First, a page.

User Tools

Site Tools


giant_intracranial_aneurysm

Giant intracranial aneurysm

Giant intracranial aneurysms (GIAs), which are defined as intracranial aneurysms (IAs) with a diameter of ≥25 mm, are most likely associated with the highest treatment costs of all IAs.

Epidemiology

Giant intracranial aneurysms, are rare and heterogeneous lesions with complex vascular anatomy.

In 125 patients with 129 giant aneurysms (≥25 mm) who were treated between 1987 and 2007 at the Department of Neurosurgery of Helsinki University Central Hospital (HUCH). All the imaging studies and medical records were reviewed for relevant information.

The distribution of the giant aneurysms among regions was as follows: internal carotid artery (ICA) 39 %, middle cerebral artery (MCA) 32 %, vertebrobasilar and posterior cerebral artery (VB-PCA) region 25 %, and anterior cerebral artery (ACA) including the anterior communicating artery 5 %. The cavernous ICA segment (n = 21, 16 %) and the MCA bifurcation (n = 25, 19 %) were the most frequent specific locations. Half (n = 11) of all fusiform aneurysms were found in the VB-PCA region. As many as 41 % of the giant MCA aneurysms were ruptured. Major anatomic variations were found in three (2 %) and multiple giant aneurysms in three (2 %) patients. Wall calcification was noted in 24 % and intraluminal thrombosis in 33 % of ruptured giant aneurysms (n = 42).

The majority of giant aneurysms are located in the ICA and MCA regions, while the ACA region is an exceptional site. The MCA region is the most common site for ruptured giant aneurysms. Associated anatomic variations and the multiplicity of giant aneurysms are a rare finding 1).

Quantification

Intracranial aneurysms (IA) are usually quantified according to their largest diameter. However, volumetry has recently been increasingly conducted as well, especially in giant intracranial aneurysms (GIAs). Since so far the true value of GIA volumetry is unknown

Magnetic resonance imaging of 69 unruptured GIAs in 66 patients was retrospectively evaluated. The largest diameter and volume were measured. Also, potential associations to the patients' clinical conditions were examined.

Comparing GIA sizes produced different results depending on whether GIA diameter or volume was measured. Measuring the diameter identified posterior circulation GIAs as the largest ones (39.2 mm, IQR 37.3-48.3), while measuring the volume found GIAs of the MCA to be the largest ones (12.3 cm(3), IQR 7.2-27.8). A correlation of GIA diameter and volume was only found in anterior circulation GIAs, which were predominantly saccular in shape, but not in those of the posterior circulation, of which most were fusiform. Neither GIA diameter nor GIA volume but only GIA location was associated with neurological deficits.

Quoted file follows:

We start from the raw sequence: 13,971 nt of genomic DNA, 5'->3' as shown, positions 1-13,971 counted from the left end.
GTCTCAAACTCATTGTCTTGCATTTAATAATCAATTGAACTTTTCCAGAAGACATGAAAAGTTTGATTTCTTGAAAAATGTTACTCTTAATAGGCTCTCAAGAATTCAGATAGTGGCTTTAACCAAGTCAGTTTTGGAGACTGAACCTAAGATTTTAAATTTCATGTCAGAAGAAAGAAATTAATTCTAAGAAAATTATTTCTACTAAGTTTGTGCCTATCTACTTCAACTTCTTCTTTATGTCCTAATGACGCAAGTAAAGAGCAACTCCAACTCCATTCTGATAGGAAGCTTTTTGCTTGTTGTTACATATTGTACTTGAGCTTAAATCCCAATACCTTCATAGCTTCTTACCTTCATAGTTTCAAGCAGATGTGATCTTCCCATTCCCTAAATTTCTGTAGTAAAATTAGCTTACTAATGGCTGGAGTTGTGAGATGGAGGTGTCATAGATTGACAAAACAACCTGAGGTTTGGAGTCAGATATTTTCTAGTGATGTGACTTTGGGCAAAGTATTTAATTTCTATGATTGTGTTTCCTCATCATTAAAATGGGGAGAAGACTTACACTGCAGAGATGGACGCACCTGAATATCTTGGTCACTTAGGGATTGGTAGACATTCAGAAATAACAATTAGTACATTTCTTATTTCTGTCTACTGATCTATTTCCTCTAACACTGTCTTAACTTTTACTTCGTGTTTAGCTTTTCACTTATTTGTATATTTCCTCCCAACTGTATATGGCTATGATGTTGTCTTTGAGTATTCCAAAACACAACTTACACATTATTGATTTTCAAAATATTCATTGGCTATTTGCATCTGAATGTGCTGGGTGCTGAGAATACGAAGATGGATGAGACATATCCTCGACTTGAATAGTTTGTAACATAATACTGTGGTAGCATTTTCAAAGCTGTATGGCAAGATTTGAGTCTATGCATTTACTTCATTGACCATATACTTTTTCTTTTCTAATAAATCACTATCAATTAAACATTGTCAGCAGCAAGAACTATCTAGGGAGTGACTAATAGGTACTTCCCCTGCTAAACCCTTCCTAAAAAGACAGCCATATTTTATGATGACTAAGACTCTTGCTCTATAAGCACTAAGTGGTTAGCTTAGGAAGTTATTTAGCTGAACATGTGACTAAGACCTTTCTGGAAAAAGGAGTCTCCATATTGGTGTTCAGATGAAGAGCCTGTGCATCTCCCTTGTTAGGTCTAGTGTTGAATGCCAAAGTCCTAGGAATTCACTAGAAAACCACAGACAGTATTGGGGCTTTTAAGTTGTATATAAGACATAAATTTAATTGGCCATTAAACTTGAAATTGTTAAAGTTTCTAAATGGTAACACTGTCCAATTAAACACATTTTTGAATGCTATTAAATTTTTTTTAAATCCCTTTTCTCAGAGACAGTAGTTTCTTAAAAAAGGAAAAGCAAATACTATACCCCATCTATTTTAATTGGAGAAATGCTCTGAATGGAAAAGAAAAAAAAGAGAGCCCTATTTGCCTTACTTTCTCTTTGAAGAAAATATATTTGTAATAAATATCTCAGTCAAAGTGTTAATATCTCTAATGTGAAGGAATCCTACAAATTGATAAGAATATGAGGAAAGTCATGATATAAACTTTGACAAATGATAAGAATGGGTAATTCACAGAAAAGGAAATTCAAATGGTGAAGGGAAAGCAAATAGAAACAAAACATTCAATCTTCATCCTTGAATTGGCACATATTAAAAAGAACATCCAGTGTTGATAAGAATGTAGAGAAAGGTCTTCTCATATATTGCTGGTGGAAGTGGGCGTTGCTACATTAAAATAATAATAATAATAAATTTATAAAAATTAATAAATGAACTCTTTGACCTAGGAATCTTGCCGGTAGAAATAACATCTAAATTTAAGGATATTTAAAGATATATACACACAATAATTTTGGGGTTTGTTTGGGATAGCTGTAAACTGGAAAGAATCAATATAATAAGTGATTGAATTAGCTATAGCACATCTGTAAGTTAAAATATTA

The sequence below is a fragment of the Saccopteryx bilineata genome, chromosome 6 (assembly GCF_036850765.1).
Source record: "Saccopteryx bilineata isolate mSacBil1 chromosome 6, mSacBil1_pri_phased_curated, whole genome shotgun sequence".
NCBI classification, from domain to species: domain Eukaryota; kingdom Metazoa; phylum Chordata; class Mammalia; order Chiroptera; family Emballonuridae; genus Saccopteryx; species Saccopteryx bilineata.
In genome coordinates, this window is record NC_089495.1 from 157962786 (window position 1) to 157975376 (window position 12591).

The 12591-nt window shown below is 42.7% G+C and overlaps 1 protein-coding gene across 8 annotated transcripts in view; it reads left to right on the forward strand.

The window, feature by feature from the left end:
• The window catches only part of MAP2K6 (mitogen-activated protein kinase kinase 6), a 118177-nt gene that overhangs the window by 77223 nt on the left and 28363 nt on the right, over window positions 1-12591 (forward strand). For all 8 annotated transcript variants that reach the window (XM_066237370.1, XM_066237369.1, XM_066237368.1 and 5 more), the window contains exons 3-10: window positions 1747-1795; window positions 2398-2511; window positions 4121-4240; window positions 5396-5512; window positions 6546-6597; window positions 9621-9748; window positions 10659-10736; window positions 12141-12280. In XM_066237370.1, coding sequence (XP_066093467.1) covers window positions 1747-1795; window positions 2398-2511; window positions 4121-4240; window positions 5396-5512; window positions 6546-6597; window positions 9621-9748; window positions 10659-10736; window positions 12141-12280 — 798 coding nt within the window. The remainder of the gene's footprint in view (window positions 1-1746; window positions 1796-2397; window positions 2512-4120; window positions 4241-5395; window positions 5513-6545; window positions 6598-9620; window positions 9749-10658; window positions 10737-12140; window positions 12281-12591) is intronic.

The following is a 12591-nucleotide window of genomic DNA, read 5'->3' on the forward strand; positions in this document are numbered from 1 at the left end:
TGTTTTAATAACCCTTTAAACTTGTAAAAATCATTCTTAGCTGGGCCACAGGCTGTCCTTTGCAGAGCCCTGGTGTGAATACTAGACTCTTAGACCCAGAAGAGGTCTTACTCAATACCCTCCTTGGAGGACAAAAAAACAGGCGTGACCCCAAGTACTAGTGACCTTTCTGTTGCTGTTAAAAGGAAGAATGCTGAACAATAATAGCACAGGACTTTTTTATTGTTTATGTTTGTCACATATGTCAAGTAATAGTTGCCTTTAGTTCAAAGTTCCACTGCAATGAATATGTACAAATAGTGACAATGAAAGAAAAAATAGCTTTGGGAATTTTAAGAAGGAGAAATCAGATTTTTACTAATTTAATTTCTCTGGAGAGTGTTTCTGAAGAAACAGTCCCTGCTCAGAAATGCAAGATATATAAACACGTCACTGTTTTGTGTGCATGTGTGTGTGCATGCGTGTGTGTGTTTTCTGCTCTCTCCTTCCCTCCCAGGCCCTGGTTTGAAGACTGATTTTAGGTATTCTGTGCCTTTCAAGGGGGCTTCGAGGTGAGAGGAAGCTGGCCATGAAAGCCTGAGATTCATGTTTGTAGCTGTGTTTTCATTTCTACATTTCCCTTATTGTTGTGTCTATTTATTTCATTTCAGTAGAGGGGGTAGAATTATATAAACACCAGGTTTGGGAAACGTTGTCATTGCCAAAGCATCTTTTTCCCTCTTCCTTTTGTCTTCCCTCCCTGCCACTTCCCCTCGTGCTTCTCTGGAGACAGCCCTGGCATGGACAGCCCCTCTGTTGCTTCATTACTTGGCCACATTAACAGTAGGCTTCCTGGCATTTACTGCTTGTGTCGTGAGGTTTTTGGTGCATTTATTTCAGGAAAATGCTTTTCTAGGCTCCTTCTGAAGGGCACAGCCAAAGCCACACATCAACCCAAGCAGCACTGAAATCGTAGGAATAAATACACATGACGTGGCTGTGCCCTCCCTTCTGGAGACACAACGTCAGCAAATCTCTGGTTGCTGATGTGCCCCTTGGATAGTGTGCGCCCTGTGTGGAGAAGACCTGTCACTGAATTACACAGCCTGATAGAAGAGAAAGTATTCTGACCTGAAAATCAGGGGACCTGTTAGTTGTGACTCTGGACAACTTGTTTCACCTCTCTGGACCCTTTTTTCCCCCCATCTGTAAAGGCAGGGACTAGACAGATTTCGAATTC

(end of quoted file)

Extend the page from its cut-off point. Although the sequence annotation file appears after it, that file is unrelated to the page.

Diameter and volume measurements are not interchangeable modes of GIA quantification. This data suggest that the idea of distinguishing different sizes of GIA may be clinically less relevant than examining their location, shape or mass effect 2).

Treatment

Coiling, may be burdened by the risk of coil compaction and recanalization, but it has the advantage of not affecting the flow in the perforating arteries 3).

Endovascular GIA treatment produced higher direct costs than surgical GIA treatment mainly due to higher implant costs. Reducing endovascular implant costs may be the most effective tool to decrease direct costs of GIA treatment 4).

Outcome

Surgical strategies other that direct clipping for the treatment of anterior circulation GIA lead to a significant decrease in GIA volume over time. The resulting decrease in mass effect was more sensitively monitored by the measurement of changes in ipsilateral LVV than changes in MLS. CLINICAL TRIAL REGISTRATION-URL: http://www.clinicaltrials.gov . Unique identifier: NCT02066493 5).

Books

Giant Intracranial Aneurysm Yves Keravel

ecx.images-amazon.com_images_i_41iqufwlnal._sl210_.jpg

Videos

Left pterional craniotomy for thrombectomy and clipping of ruptured left MCA giant aneurysm

1)
Nurminen V, Lehecka M, Chakrabarty A, Kivisaari R, Lehto H, Niemelä M, Hernesniemi J. Anatomy and morphology of giant aneurysms-angiographic study of 125 consecutive cases. Acta Neurochir (Wien). 2014 Jan;156(1):1-10. doi: 10.1007/s00701-013-1933-4. Epub 2013 Nov 19. PubMed PMID: 24249668.
2)
Dengler J, Maldaner N, Bijlenga P, Burkhardt JK, Graewe A, Guhl S, Nakamura M, Hohaus C, Kursumovic A, Schmidt NO, Schebesch KM, Wostrack M, Vajkoczy P, Mielke D; Giant Intracranial Aneurysm Study Group. Quantifying unruptured giant intracranial aneurysms by measuring diameter and volume-a comparative analysis of 69 cases. Acta Neurochir (Wien). 2015 Mar;157(3):361-8. doi: 10.1007/s00701-014-2292-5. Epub 2014 Dec 12. PubMed PMID: 25502806.
3)
Graziano F, Iacopino DG, Ulm AJ. Insights on a Giant Aneurysm Treated Endovascularly. J Neurol Surg A Cent Eur Neurosurg. 2015 Aug 21. [Epub ahead of print] PubMed PMID: 26296255.
4)
Familiari P, Maldaner N, Kursumovic A, Rath SA, Vajkoczy P, Raco A, Dengler J. Cost Comparison of Surgical and Endovascular Treatment of Unruptured Giant Intracranial Aneurysms. Neurosurgery. 2015 Nov;77(5):733-43. doi: 10.1227/NEU.0000000000000917. PubMed PMID: 26225854.
5)
Maldaner N, Guhl S, Mielke D, Musahl C, Schmidt NO, Wostrack M, Rüfenacht DA, Vajkoczy P, Dengler J; Giant Intracranial Aneurysm Study Group. Changes in volume of giant intracranial aneurysms treated by surgical strategies other than direct clipping. Acta Neurochir (Wien). 2015 May 23. [Epub ahead of print] PubMed PMID: 26002711.
giant_intracranial_aneurysm.txt · Last modified: 2015/12/11 09:05 (external edit)